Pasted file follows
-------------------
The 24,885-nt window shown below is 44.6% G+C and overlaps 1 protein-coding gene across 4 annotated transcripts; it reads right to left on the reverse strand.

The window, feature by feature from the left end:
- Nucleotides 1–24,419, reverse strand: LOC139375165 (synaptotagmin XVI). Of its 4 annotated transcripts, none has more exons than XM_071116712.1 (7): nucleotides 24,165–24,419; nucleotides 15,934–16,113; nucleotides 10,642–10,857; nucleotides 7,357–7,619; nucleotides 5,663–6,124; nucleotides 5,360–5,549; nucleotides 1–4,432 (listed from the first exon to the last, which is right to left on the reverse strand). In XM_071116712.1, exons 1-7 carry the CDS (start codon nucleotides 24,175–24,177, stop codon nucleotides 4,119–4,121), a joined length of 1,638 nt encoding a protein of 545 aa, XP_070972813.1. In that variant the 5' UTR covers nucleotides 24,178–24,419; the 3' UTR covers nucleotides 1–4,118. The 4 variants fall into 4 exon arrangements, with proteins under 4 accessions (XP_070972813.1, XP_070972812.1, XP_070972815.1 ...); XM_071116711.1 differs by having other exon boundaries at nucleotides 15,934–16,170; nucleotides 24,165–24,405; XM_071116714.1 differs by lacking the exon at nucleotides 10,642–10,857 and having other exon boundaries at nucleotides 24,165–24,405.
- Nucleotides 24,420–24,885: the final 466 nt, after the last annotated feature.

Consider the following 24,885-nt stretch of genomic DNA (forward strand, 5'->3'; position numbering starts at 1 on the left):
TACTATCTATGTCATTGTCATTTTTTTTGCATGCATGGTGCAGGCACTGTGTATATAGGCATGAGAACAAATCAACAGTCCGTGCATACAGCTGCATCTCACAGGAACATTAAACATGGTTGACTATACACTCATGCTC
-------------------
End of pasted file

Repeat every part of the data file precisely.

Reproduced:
The 24,885-nt window shown below is 44.6% G+C and overlaps 1 protein-coding gene across 4 annotated transcripts; it reads right to left on the reverse strand.

The window, feature by feature from the left end:
- Nucleotides 1–24,419, reverse strand: LOC139375165 (synaptotagmin XVI). Of its 4 annotated transcripts, none has more exons than XM_071116712.1 (7): nucleotides 24,165–24,419; nucleotides 15,934–16,113; nucleotides 10,642–10,857; nucleotides 7,357–7,619; nucleotides 5,663–6,124; nucleotides 5,360–5,549; nucleotides 1–4,432 (listed from the first exon to the last, which is right to left on the reverse strand). In XM_071116712.1, exons 1-7 carry the CDS (start codon nucleotides 24,175–24,177, stop codon nucleotides 4,119–4,121), a joined length of 1,638 nt encoding a protein of 545 aa, XP_070972813.1. In that variant the 5' UTR covers nucleotides 24,178–24,419; the 3' UTR covers nucleotides 1–4,118. The 4 variants fall into 4 exon arrangements, with proteins under 4 accessions (XP_070972813.1, XP_070972812.1, XP_070972815.1 ...); XM_071116711.1 differs by having other exon boundaries at nucleotides 15,934–16,170; nucleotides 24,165–24,405; XM_071116714.1 differs by lacking the exon at nucleotides 10,642–10,857 and having other exon boundaries at nucleotides 24,165–24,405.
- Nucleotides 24,420–24,885: the final 466 nt, after the last annotated feature.

Consider the following 24,885-nt stretch of genomic DNA (forward strand, 5'->3'; position numbering starts at 1 on the left):
TACTATCTATGTCATTGTCATTTTTTTTGCATGCATGGTGCAGGCACTGTGTATATAGGCATGAGAACAAATCAACAGTCCGTGCATACAGCTGCATCTCACAGGAACATTAAACATGGTTGACTATACACTCATGCTC